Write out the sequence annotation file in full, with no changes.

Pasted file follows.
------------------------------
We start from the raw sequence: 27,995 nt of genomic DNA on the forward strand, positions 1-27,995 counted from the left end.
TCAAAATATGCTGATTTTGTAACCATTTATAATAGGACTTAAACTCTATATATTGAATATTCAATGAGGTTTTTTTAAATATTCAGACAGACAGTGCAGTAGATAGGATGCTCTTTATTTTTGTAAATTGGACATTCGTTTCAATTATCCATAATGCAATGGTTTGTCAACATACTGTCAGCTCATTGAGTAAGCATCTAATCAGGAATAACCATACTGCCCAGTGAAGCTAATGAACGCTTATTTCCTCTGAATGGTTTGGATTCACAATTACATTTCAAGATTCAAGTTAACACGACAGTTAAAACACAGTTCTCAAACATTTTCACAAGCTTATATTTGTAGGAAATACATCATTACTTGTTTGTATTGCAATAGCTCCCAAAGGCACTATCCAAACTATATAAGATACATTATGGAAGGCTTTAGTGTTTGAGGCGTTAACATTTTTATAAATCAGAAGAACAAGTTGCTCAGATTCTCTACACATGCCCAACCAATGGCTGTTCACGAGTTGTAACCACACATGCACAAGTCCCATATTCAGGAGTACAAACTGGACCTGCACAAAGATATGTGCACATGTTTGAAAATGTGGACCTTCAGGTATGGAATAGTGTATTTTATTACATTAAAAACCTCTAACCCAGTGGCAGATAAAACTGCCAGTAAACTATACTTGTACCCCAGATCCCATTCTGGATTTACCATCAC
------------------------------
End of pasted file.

We start from the raw sequence: 27,995 nt of genomic DNA on the forward strand, positions 1-27,995 counted from the left end.
TCAAAATATGCTGATTTTGTAACCATTTATAATAGGACTTAAACTCTATATATTGAATATTCAATGAGGTTTTTTTAAATATTCAGACAGACAGTGCAGTAGATAGGATGCTCTTTATTTTTGTAAATTGGACATTCGTTTCAATTATCCATAATGCAATGGTTTGTCAACATACTGTCAGCTCATTGAGTAAGCATCTAATCAGGAATAACCATACTGCCCAGTGAAGCTAATGAACGCTTATTTCCTCTGAATGGTTTGGATTCACAATTACATTTCAAGATTCAAGTTAACACGACAGTTAAAACACAGTTCTCAAACATTTTCACAAGCTTATATTTGTAGGAAATACATCATTACTTGTTTGTATTGCAATAGCTCCCAAAGGCACTATCCAAACTATATAAGATACATTATGGAAGGCTTTAGTGTTTGAGGCGTTAACATTTTTATAAATCAGAAGAACAAGTTGCTCAGATTCTCTACACATGCCCAACCAATGGCTGTTCACGAGTTGTAACCACACATGCACAAGTCCCATATTCAGGAGTACAAACTGGACCTGCACAAAGATATGTGCACATGTTTGAAAATGTGGACCTTCAGGTATGGAATAGTGTATTTTATTACATTAAAAACCTCTAACCCAGTGGCAGATAAAACTGCCAGTAAACTATACTTGTACCCCAGATCCCATTCTGGATTTACCATCAC